SpaceX Launches Spy Satellite, Streams Full Falcon 9 Landing
by Ryan Whitwam
SpaceX is usually hyped to tell us all about the payload it’s sending to orbit, but this time it doesn’t have as much to say. The company has just completed its first launch for the National Reconnaissance Office (NRO), which is part of the Department of Defense. The NRO is responsible for launching shadowy spy satellites, like NROL-76 that was just deployed by SpaceX. All we know is that it’s going to do things in orbit. SpaceX did recover another first stage booster, though.
The launch took place at historic launch pad 39A, which was recently refurbished for use by SpaceX. The rocket lifted off at 7:15 a.m. EDT, but this was the second attempt for this launch. A mechanical issue caused the last attempt on April 30th to be scrubbed with less than a minute to go. This one was almost a wash, too. SpaceX CEO Elon Musk said on Twitter that wind speeds were very close to the maximum allowed for a Falcon 9 launch.
The first stage shut down and decoupled from the payload about two minutes into the launch, and that’s the last we saw of the secretive satellite. SpaceX was not permitted to provide any details or stream any footage of the payload. We aren’t even sure where it was going. SpaceX is not usually able to recover a booster after delivering to a high geosynchronous orbit because too much fuel is expended. Additionally, the Coast Guard informed the public that the rocket was expected to fly in a northeasterly trajectory. That indicates it will be operating at a lower altitude.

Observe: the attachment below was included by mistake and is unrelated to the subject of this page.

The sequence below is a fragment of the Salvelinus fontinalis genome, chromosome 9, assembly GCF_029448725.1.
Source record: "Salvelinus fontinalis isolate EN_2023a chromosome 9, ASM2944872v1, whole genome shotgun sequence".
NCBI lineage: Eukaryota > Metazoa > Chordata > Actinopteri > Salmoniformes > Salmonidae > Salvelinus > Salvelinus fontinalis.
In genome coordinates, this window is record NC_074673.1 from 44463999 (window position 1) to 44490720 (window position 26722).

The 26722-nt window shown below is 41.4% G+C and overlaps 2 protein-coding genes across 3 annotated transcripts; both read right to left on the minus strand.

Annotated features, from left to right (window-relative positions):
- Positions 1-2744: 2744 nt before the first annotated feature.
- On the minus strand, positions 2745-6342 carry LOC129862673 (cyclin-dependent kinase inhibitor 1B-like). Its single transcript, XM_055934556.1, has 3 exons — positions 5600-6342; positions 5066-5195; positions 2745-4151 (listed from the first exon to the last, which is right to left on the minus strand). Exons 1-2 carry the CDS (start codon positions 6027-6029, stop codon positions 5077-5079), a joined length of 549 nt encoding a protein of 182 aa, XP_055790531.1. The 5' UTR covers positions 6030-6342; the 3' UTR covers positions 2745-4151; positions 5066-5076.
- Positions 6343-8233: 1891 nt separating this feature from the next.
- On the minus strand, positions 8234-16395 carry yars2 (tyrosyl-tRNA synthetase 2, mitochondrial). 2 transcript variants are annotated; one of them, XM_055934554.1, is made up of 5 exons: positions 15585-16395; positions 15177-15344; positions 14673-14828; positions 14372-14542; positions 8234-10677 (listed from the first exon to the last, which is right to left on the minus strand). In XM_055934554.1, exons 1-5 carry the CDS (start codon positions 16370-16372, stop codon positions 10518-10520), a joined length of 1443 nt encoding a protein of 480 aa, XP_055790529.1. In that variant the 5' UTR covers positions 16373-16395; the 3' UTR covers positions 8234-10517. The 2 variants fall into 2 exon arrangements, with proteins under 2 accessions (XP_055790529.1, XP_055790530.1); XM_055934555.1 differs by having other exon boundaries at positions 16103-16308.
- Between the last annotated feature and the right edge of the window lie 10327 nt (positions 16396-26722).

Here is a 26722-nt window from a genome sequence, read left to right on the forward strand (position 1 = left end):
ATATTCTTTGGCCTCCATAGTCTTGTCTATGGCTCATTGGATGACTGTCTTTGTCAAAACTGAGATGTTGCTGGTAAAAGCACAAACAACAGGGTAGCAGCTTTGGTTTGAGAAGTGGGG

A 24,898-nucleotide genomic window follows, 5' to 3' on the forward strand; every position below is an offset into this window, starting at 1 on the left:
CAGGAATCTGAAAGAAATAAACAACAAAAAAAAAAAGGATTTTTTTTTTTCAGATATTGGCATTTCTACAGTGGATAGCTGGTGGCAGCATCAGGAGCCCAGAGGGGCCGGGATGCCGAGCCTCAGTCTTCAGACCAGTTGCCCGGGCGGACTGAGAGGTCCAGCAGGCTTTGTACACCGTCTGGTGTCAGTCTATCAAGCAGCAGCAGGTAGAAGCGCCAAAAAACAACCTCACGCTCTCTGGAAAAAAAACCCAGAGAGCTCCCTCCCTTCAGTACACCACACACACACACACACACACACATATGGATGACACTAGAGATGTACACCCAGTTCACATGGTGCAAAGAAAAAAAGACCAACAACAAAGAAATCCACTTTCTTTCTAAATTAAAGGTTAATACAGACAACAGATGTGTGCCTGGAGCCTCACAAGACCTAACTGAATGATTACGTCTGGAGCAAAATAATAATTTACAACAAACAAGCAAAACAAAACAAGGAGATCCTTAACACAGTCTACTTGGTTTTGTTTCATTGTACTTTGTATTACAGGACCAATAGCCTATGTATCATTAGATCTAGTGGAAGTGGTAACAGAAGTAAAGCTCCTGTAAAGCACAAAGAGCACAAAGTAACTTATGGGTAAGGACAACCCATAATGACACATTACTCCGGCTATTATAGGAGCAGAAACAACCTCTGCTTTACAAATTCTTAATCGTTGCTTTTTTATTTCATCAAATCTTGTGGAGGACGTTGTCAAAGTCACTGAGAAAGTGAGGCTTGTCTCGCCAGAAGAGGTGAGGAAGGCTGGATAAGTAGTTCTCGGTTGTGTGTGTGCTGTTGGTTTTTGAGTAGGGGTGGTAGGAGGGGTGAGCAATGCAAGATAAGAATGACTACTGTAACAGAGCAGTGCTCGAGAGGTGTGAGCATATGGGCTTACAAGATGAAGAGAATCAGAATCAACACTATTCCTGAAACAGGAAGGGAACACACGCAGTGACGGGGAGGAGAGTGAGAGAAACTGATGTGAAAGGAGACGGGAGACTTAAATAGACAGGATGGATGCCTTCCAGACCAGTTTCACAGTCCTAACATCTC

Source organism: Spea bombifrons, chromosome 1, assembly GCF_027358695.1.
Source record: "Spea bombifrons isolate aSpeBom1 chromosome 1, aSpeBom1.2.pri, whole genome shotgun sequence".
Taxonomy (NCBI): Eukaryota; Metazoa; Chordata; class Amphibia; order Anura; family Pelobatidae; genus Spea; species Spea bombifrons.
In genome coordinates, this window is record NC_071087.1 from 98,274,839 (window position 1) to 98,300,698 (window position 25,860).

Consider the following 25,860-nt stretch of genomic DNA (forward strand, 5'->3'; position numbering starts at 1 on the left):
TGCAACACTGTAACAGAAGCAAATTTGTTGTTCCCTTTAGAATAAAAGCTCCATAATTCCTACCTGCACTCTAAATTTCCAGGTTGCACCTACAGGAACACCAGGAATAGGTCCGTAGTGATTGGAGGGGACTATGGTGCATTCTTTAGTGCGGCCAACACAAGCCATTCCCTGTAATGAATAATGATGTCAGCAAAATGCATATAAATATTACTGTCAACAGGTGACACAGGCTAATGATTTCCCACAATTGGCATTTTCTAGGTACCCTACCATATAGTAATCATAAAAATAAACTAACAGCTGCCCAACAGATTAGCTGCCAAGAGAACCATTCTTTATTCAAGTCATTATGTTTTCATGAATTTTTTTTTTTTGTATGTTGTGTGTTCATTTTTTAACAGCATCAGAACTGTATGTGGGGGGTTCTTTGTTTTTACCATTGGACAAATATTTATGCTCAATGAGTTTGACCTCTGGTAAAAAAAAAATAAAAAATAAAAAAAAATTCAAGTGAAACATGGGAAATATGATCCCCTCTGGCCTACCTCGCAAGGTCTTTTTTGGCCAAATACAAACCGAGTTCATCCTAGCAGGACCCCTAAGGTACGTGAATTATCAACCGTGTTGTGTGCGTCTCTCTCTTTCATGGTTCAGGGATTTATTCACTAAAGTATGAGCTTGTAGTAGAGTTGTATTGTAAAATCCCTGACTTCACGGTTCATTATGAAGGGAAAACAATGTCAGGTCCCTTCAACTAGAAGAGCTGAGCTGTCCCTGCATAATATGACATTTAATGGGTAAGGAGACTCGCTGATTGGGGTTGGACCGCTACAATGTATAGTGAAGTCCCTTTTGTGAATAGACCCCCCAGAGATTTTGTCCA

As if to distract us all from the secret satellite flying off into space, the company for the first time offered a continuous livestream of the first-stage booster’s descent and landing. You can see the whole thing in the video above. The first stage was successfully brought down on land, as opposed to many landings that have to take place on SpaceX’s drone ship.
SpaceX had now made a habit of landing Falcon 9 boosters — it hasn’t had a failed landing in a long time. Perhaps that’s why it was willing to let everyone watch the whole process unfold. The cost of launching something into space is vastly reduced if rockets are recovered and refurbished rather than being built for a single use. The space firm also managed to successfully launch and land a Falcon 9 in March that had been recovered from a previous launch. SpaceX is now preparing for the launch of an Inmarsat communications satellite on May 15th. However, that payload needs to make it into geosynchronous orbit, so SpaceX won’t be able to land the first stage.
Originally published at www.extremetech.com on May 1, 2017.